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(376 pages total)


Qigong Deviation

 

Background

Qigong deviations (adverse symptoms) are currently seen as a romantic escape from the drudgery of everyday life and many times they are either under reported as deficiency (not really important) or over emphasized as a goal to be sought as manifested by 'qi flow'.

The modern term of 'pian cha' (deviation) is the preferred term of use for adverse experiences or events while the old(er) and archaic designation of 'zou huo ru mo' (devil running fire) may actually mirror what we deem as a serious adverse event (SAE) or symptom while the former may denote a minor problem that can potentially be fixed with minimal feedback to the subject. Qigong deviations, or better said, adverse symptoms associated with qigong, are actually few and far between. Many practitioners do adhere to the basic rules of practice and tend to comply with its components.

Culture bound qigong deviations with its political base of persecutions have recently given the impression that this is a common problem when in reality, if they were judged as such, they may actually be undiagnosed mental/psychiatric conditions that come to forefront under the banner of government repression!

 

Definition Of Adverse Experience (Event)

An adverse experience is any 'untoward occurrence in a subject being administered a product or partaking in an intervention which may not necessarily have a causal relationship with the treatment'. The actual adverse event (AE) can therefore be any unfavorable and/or unintended sign (for example, an abnormal laboratory finding), symptom (associated with qigong), whether or not considered related to the product (in this case, qigong).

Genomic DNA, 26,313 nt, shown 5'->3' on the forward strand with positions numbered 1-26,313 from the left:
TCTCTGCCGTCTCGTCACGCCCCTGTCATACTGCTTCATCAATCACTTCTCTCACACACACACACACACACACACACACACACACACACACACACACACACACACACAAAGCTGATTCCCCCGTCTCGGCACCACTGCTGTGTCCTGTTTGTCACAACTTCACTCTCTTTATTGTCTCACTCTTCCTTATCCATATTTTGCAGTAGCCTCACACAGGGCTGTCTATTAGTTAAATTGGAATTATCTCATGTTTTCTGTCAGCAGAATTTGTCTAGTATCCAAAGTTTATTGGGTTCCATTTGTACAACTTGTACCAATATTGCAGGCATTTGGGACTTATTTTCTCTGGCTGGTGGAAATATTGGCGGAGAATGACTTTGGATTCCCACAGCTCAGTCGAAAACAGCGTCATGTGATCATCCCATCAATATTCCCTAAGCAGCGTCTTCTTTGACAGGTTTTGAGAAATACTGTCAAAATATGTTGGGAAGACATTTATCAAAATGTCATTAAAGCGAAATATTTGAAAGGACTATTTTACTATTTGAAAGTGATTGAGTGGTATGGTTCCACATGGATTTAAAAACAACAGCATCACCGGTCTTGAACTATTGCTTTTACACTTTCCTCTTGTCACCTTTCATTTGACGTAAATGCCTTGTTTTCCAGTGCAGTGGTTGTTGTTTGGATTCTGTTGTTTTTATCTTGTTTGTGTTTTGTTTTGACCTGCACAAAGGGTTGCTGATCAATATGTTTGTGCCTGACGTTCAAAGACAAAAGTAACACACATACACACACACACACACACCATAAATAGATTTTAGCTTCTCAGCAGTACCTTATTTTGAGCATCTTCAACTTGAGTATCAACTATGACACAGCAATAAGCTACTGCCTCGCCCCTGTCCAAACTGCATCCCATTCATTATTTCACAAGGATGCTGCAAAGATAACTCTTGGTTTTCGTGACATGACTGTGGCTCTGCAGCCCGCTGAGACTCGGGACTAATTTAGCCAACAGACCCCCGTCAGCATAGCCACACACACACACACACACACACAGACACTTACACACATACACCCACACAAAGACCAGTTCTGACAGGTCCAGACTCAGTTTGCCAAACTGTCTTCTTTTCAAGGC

Severity Definition
MildCausing some limitation of normal activities
Moderate Causing limitation of normal activities
Severe Causing inability to follow through with normal activities
IntolerableSerious and/or life threatening

The term 'side effect' may also be an alternate way of defining a symptom as it may be both favourable or unfavorable. An event (experienced by the practitioner that never happened before) associated with qigong will have at least 4 definitions associated with it. They can be classified as: (see chart)

Those with symptoms rated as intolerable will usually encounter problems that are cardiovascular or psychiatric in origin.

In anecdotal cases, many cardiovascular problems may be grounded in prolonged QT elongation, a potential life threatening condition while the psychiatric diagnosis may be of undiagnosed origin but manifesting with the onset some type of 'novel health enhancing regimen'.

Some examples of symptoms are 'insomnia', 'difficulty sleeping', (degree and intensity) and 'awareness of heart beat'. A serious adverse event (as with the term 'zou huo ru mo') includes any event that; a. Is life threatening b. Requires, or prolongs in-patient hospitalization c. May be potentially fatal d. Causes a significant disruption in an individual's ability to follow through his /her normal routine

 

Why Do Adverse Events Manifest In Qigong Practice?

It can be said that the romantic version of qigong deviations begins with teachers telling students to ignore any thing that happens during practice, or, to actually seek what many may be called 'qi flow'.